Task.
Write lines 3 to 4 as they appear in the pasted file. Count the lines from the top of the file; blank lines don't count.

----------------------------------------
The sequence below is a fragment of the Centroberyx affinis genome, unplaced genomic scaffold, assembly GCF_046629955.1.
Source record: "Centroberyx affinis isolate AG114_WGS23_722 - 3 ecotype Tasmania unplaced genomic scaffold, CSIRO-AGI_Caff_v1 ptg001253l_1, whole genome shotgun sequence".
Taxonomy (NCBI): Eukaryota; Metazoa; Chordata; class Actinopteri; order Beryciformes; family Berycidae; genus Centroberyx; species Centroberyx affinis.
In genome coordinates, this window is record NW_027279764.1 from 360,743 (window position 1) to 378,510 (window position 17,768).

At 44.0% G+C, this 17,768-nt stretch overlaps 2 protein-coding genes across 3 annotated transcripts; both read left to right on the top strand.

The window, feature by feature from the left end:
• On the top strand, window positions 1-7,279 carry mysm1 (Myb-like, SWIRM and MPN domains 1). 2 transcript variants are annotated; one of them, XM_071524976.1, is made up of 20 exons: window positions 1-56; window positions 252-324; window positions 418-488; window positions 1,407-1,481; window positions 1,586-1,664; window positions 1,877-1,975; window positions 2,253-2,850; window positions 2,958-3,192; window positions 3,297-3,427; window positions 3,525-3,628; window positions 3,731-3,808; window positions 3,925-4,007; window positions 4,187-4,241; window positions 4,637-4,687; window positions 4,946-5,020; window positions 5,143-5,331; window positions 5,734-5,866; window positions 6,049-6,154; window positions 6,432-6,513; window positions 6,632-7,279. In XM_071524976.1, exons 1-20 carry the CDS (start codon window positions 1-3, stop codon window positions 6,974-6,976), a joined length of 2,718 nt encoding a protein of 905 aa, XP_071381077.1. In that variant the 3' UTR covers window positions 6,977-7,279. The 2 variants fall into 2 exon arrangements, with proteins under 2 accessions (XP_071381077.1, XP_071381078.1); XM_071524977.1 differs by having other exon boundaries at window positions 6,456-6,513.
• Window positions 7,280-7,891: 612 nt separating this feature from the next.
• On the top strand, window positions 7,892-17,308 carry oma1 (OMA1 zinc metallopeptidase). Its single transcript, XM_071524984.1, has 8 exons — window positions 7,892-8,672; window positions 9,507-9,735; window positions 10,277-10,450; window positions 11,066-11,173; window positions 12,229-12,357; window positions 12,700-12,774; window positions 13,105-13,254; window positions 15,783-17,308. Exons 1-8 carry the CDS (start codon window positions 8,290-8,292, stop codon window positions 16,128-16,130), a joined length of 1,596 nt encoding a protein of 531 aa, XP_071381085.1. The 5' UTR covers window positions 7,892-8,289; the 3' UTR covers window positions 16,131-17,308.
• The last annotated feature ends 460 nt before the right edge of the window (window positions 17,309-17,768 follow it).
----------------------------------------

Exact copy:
Taxonomy (NCBI): Eukaryota; Metazoa; Chordata; class Actinopteri; order Beryciformes; family Berycidae; genus Centroberyx; species Centroberyx affinis.
In genome coordinates, this window is record NW_027279764.1 from 360,743 (window position 1) to 378,510 (window position 17,768).